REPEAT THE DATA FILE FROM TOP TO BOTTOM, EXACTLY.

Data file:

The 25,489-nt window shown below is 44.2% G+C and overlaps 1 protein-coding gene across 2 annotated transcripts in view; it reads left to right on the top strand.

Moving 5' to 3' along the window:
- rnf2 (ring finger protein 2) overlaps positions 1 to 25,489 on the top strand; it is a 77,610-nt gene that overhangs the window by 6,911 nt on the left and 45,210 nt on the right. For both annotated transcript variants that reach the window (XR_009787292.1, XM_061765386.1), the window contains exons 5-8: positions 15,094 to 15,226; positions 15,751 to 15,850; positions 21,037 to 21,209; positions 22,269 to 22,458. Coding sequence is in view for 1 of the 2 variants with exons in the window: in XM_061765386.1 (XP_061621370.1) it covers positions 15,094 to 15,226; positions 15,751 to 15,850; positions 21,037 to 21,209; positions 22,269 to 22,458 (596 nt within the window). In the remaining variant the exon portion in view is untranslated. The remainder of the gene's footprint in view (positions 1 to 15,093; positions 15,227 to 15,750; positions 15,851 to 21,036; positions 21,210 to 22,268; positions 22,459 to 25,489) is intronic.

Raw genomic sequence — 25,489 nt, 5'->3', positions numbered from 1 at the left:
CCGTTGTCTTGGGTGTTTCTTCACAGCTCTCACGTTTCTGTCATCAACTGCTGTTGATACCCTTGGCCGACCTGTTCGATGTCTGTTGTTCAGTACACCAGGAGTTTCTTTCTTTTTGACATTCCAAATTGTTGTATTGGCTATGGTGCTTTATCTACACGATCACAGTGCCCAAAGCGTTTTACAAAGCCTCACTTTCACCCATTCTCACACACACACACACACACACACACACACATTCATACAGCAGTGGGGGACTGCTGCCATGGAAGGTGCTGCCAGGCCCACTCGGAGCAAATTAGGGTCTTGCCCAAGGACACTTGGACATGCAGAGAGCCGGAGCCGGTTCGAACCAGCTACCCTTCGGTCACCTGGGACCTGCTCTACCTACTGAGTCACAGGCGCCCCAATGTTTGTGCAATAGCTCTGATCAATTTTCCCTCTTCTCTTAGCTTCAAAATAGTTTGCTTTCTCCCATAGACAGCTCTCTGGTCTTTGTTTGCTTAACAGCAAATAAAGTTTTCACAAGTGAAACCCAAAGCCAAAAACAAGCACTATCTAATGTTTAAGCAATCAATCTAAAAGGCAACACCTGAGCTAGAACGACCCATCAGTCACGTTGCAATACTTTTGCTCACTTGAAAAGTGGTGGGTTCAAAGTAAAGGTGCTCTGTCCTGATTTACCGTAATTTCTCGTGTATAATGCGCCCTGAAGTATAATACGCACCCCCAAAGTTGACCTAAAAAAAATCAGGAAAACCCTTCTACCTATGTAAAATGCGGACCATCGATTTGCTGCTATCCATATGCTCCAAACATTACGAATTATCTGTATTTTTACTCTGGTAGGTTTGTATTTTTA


The 25,489-nt window shown below is 44.2% G+C and overlaps 1 protein-coding gene across 2 annotated transcripts in view; it reads left to right on the top strand.

Moving 5' to 3' along the window:
- rnf2 (ring finger protein 2) overlaps positions 1 to 25,489 on the top strand; it is a 77,610-nt gene that overhangs the window by 6,911 nt on the left and 45,210 nt on the right. For both annotated transcript variants that reach the window (XR_009787292.1, XM_061765386.1), the window contains exons 5-8: positions 15,094 to 15,226; positions 15,751 to 15,850; positions 21,037 to 21,209; positions 22,269 to 22,458. Coding sequence is in view for 1 of the 2 variants with exons in the window: in XM_061765386.1 (XP_061621370.1) it covers positions 15,094 to 15,226; positions 15,751 to 15,850; positions 21,037 to 21,209; positions 22,269 to 22,458 (596 nt within the window). In the remaining variant the exon portion in view is untranslated. The remainder of the gene's footprint in view (positions 1 to 15,093; positions 15,227 to 15,750; positions 15,851 to 21,036; positions 21,210 to 22,268; positions 22,459 to 25,489) is intronic.

Raw genomic sequence — 25,489 nt, 5'->3', positions numbered from 1 at the left:
CCGTTGTCTTGGGTGTTTCTTCACAGCTCTCACGTTTCTGTCATCAACTGCTGTTGATACCCTTGGCCGACCTGTTCGATGTCTGTTGTTCAGTACACCAGGAGTTTCTTTCTTTTTGACATTCCAAATTGTTGTATTGGCTATGGTGCTTTATCTACACGATCACAGTGCCCAAAGCGTTTTACAAAGCCTCACTTTCACCCATTCTCACACACACACACACACACACACACACACATTCATACAGCAGTGGGGGACTGCTGCCATGGAAGGTGCTGCCAGGCCCACTCGGAGCAAATTAGGGTCTTGCCCAAGGACACTTGGACATGCAGAGAGCCGGAGCCGGTTCGAACCAGCTACCCTTCGGTCACCTGGGACCTGCTCTACCTACTGAGTCACAGGCGCCCCAATGTTTGTGCAATAGCTCTGATCAATTTTCCCTCTTCTCTTAGCTTCAAAATAGTTTGCTTTCTCCCATAGACAGCTCTCTGGTCTTTGTTTGCTTAACAGCAAATAAAGTTTTCACAAGTGAAACCCAAAGCCAAAAACAAGCACTATCTAATGTTTAAGCAATCAATCTAAAAGGCAACACCTGAGCTAGAACGACCCATCAGTCACGTTGCAATACTTTTGCTCACTTGAAAAGTGGTGGGTTCAAAGTAAAGGTGCTCTGTCCTGATTTACCGTAATTTCTCGTGTATAATGCGCCCTGAAGTATAATACGCACCCCCAAAGTTGACCTAAAAAAAATCAGGAAAACCCTTCTACCTATGTAAAATGCGGACCATCGATTTGCTGCTATCCATATGCTCCAAACATTACGAATTATCTGTATTTTTACTCTGGTAGGTTTGTATTTTTA